Google parent backs away from autonomous robotics, but Japan-based telco says it is a key driver of the information revolution.
Softbank on Friday agreed to acquire Alphabet’s robotics units, Boston Dynamics and Schaft, as Google’s parent refocuses on monetising data.
Alphabet’s Google X arm acquired Boston Dynamics in December 2013. The company is best known for developing a four-legged robot designed to accompany soldiers, called ‘BigDog’.
Schaft meanwhile specialises in two-legged robots. It was founded at the University of Tokyo in 2012, and was also acquired by Google in December 2013.
"There are many issues we still cannot solve by ourselves with human capabilities," said Softbank CEO Masayoshi Son, in a statement. "Smart robotics are going to be a key driver of the next stage of the information revolution, and Marc [Raibert, CEO and founder of Boston Dynamics] and his team at Boston Dynamics are the clear leaders in advanced dynamic robots."
The acquisition fits with Son’s 30-year vision, which centres on positioning Softbank to usher in, and therefore benefit from, the emergence of super-intelligence, or the singularity.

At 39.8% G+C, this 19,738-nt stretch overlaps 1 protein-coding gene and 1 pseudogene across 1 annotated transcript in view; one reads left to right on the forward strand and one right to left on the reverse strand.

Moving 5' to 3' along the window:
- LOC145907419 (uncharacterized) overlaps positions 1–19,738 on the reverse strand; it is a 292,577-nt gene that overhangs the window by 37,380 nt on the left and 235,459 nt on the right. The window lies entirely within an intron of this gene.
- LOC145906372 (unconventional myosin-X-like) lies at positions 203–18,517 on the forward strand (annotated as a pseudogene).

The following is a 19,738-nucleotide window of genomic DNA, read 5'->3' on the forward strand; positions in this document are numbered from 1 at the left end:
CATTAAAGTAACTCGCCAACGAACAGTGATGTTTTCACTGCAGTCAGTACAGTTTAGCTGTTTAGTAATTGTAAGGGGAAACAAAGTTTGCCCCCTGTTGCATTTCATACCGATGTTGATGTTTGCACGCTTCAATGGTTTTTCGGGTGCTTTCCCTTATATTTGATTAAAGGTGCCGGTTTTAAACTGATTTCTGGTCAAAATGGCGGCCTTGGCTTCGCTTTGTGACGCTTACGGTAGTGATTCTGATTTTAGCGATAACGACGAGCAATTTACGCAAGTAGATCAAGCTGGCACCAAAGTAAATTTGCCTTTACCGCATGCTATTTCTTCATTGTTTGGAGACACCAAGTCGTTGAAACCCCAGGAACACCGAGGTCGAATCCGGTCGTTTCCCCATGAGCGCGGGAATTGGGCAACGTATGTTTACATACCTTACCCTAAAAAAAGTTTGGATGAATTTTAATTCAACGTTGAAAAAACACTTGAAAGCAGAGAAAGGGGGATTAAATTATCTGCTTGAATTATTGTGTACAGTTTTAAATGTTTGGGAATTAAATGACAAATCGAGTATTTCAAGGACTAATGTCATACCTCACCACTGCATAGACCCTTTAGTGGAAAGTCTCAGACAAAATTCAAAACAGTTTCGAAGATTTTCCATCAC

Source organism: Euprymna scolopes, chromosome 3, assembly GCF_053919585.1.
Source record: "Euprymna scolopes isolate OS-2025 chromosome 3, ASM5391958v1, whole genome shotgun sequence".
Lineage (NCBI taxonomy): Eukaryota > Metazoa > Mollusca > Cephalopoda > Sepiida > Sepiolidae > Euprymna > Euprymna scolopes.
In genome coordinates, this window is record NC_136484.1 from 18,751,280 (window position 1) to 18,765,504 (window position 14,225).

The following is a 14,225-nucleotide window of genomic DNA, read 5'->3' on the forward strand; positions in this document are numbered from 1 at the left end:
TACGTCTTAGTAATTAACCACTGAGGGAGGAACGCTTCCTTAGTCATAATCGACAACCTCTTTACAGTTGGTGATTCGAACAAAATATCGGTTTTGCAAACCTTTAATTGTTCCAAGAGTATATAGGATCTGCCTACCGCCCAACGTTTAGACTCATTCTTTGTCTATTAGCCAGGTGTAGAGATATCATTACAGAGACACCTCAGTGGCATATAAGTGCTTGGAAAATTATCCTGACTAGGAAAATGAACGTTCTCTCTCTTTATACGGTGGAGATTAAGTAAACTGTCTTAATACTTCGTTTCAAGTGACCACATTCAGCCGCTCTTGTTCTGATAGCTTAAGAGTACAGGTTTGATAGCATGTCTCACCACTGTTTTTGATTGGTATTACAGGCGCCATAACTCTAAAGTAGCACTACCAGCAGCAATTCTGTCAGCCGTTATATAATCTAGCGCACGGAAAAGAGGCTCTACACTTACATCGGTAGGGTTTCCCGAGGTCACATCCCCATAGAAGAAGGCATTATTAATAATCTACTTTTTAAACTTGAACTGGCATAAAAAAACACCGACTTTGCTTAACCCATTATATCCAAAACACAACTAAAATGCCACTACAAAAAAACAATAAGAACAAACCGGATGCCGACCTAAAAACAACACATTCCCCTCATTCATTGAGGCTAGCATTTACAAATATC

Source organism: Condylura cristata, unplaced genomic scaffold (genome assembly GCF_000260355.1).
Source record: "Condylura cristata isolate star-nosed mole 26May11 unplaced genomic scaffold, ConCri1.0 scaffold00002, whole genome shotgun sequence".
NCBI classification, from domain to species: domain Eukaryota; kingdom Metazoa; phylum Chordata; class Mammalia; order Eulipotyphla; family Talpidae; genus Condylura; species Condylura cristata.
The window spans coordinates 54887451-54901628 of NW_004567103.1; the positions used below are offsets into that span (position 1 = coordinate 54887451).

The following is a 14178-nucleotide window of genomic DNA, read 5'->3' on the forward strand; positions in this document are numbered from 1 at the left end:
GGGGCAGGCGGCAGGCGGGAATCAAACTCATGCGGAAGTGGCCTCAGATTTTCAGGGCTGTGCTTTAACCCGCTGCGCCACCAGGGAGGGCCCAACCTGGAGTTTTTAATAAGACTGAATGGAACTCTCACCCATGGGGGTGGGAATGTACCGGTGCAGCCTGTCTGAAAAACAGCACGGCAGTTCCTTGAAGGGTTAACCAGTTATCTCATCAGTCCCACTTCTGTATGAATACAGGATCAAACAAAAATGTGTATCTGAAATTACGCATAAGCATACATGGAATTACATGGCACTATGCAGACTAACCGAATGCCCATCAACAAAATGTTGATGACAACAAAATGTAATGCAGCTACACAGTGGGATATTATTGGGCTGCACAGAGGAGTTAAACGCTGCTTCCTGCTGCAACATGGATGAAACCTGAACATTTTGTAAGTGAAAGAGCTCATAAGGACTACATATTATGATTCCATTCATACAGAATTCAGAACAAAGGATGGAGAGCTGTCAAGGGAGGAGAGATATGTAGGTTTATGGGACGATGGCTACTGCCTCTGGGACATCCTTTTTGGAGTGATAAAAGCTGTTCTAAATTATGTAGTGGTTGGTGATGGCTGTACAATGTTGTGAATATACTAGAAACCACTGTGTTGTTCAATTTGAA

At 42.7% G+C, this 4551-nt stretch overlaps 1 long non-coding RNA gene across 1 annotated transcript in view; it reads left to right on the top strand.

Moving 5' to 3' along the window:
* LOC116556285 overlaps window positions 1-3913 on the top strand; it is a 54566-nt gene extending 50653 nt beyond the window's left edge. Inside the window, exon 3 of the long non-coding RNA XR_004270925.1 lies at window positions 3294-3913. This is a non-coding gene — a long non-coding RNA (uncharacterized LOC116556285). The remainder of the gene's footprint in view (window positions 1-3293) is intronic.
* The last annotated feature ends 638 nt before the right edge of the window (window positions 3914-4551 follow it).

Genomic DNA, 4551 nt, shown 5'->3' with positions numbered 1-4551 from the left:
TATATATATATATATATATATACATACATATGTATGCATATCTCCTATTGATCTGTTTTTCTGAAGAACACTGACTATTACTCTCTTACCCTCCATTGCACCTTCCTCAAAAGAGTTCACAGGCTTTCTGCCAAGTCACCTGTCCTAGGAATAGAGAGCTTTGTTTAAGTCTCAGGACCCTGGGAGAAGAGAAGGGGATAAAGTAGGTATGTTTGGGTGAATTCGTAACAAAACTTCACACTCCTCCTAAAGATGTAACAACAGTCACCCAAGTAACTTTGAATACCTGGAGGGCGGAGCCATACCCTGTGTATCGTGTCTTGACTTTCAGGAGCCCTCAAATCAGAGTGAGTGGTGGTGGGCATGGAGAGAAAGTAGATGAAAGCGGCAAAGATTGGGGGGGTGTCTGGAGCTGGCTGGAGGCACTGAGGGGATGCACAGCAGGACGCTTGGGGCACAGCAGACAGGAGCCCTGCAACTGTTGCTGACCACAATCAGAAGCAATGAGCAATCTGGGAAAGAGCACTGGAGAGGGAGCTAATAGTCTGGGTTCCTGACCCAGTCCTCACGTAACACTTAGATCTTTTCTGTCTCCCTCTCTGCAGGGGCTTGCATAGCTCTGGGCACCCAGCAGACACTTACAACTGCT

It is this vision that led Softbank to acquire U.K.-based chip designer ARM in 2016 for €28.8 billion, and why it is in the process of establishing a $100 billion venture capital fund.
"We at Boston Dynamics are excited to be part of Softbank’s bold vision and its position creating the next technology revolution," said Raibert. "We share Softbank’s belief that advances in technology should be for the benefit of humanity."
Financial terms were not disclosed. The deals are subject to customary closing conditions and regulatory approvals.
For Alphabet, the sale reflects a refocusing on its core activities around gathering, analysing, and monetising data.
"At the end of the day, Alphabet is a data analytics company whose objective is to categorise and understand every piece of digital information that users generate and to sell those insights to marketers," said Radio Free Mobile founder Richard Windsor, in a research note.
"Autonomous robots that can carry out physical tasks do not generate data about users because they are designed to replace them, making them a bad fit inside Alphabet," he said.
He also pointed out that Google’s robotics effort was the brainchild of Android co-creator Andy Rubin, who left Google in 2014, and recently returned to the device market with a new company, Essential.
Boston Dynamics and Schaft "will be much more at home inside a company that can make use of them," Windsor said.